Jul 12, 2021

Research Continues

Future of Fish continues to work extensively with ocean communities in Peru to identify solutions that support sustainable fishing.  Understanding climate change impacts is key to designing solutions that will build resiliency and help the communities to adapt for years to come.  The Future of Fish is focused on both the biological and socio-economic impacts of climate change on this important fishery.

On May 27, 2021, Future of Fish Peru and the Regional Government of Piura signed an official Memorandum of Understanding (MOU) that will allow both parties to execute joint projects and activities to improve the lives of fishing communities in the region in the areas of economic and social development, renewable energy, technology transfer and humanitarian assistance.

To learn more about our ongoing work and support our efforts, visit: https://www.futureoffish.org/blog/helping-fishers-peru-navigate-climate-change

Apr 1, 2021

PPE for Fisheries: Addressing greater need

Fishers in Parachique
Fishers in Parachique

Back in June we launched PPE for Fisheries, a campaign to support fishers and seafood traders in Peru’s small fishing villages with the necessary protective gear and sanitation supplies to safely provide fish — a vital source of nutrition — to the Peruvian population. This project was developed in response to the crises of worker safety and food supply caused by Covid-19. Since then, we have been able to expand PPE for Fisheries from its initial connection with three villages to provide protective equipment, supporting over 1400 fishing vessels and 7750 fishers in 8 villages up and down the coast.

Since June - through the generous support of donors such as yourself, we were able to raise over $7500 USD to support the health and safety of small scale seafood workers in Peru. Thanks to these donations Future of Fish working closely with our partners have been able to provide over 2450 reusable face masks, 250 litres of sanitizer and bleach, 190 facial shields and 10 boot cleaning stations. These vital sanitation and safety supplies were delivered to the communities as requested alongside other basic medical equipment such as digital thermometers and blood oxygen readers to help communities feel safe while at sea.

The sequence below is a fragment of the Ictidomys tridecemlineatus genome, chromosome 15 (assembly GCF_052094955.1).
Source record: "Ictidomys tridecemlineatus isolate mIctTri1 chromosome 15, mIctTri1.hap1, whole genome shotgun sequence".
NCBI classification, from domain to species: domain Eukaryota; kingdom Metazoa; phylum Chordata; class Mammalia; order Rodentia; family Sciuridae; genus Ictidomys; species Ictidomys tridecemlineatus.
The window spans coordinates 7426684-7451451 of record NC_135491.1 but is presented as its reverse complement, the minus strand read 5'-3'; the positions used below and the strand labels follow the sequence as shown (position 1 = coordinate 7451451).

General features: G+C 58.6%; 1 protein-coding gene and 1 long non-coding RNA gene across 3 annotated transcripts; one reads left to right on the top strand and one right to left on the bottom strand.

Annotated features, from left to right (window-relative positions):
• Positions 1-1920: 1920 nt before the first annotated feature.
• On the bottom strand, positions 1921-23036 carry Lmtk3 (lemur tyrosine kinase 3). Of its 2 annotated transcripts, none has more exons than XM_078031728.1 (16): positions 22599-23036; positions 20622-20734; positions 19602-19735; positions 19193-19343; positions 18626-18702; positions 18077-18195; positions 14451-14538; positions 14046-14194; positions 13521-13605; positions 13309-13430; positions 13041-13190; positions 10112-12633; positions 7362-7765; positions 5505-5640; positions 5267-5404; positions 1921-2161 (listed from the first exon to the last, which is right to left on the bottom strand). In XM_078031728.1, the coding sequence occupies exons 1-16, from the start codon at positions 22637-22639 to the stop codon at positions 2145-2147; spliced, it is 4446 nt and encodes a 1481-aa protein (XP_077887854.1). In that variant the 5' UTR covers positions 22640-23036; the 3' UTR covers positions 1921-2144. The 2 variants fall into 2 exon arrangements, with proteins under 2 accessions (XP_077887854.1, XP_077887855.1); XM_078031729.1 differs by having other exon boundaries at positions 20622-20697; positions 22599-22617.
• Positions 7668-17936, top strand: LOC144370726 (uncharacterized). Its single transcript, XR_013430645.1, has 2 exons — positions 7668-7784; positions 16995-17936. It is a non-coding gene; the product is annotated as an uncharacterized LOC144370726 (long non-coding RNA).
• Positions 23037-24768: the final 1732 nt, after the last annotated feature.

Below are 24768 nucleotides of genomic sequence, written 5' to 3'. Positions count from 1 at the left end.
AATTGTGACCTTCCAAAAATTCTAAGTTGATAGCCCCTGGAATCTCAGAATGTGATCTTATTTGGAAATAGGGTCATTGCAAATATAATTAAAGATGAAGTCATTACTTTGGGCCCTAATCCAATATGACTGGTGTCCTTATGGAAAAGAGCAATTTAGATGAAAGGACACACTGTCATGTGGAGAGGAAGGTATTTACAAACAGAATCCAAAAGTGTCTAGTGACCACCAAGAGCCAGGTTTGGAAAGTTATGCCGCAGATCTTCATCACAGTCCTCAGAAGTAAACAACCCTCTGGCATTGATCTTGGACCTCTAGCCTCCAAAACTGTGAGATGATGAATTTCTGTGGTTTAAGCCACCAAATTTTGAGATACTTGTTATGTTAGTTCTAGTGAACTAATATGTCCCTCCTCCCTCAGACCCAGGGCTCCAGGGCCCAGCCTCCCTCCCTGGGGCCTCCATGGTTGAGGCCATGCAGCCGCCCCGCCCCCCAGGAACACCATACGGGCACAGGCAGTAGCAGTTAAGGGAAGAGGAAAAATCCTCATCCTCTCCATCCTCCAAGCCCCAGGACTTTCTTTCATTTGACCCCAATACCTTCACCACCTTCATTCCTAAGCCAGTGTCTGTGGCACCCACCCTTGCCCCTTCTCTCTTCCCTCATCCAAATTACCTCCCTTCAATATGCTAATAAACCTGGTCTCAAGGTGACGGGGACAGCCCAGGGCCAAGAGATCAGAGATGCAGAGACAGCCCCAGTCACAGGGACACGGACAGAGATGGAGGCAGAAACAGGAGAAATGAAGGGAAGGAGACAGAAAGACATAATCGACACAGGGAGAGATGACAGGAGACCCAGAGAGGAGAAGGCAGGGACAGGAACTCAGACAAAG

As global reports have shown, women have been disproportionately affected by the pandemic. Your generous gifts supported local women’s groups in the coastal communities as well as purchased reusable masks from Awamaki artisans from the Peruvian highlands. 

The pandemic has highlighted many gaps in our global food supply system. At Future of Fish we believe in addressing the social and economic challenges small scale fishing communities face to help enable them to make the shifts necessary for long term ocean health. Learning more about the chronic systemic health issues that communities are dealing with - our team has been focusing on building partnerships to support basic needs, build resiliency and secure sustainable livelihoods. Stay in touch with us by subscribing to our newsletter as we support holistic development and empower coastal communities in Peru.  www.futureoffish.org/contact-us

The community of Paita receiving supplies.
The community of Paita receiving supplies.

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Dec 1, 2020

PPE for Fisheries: The next phase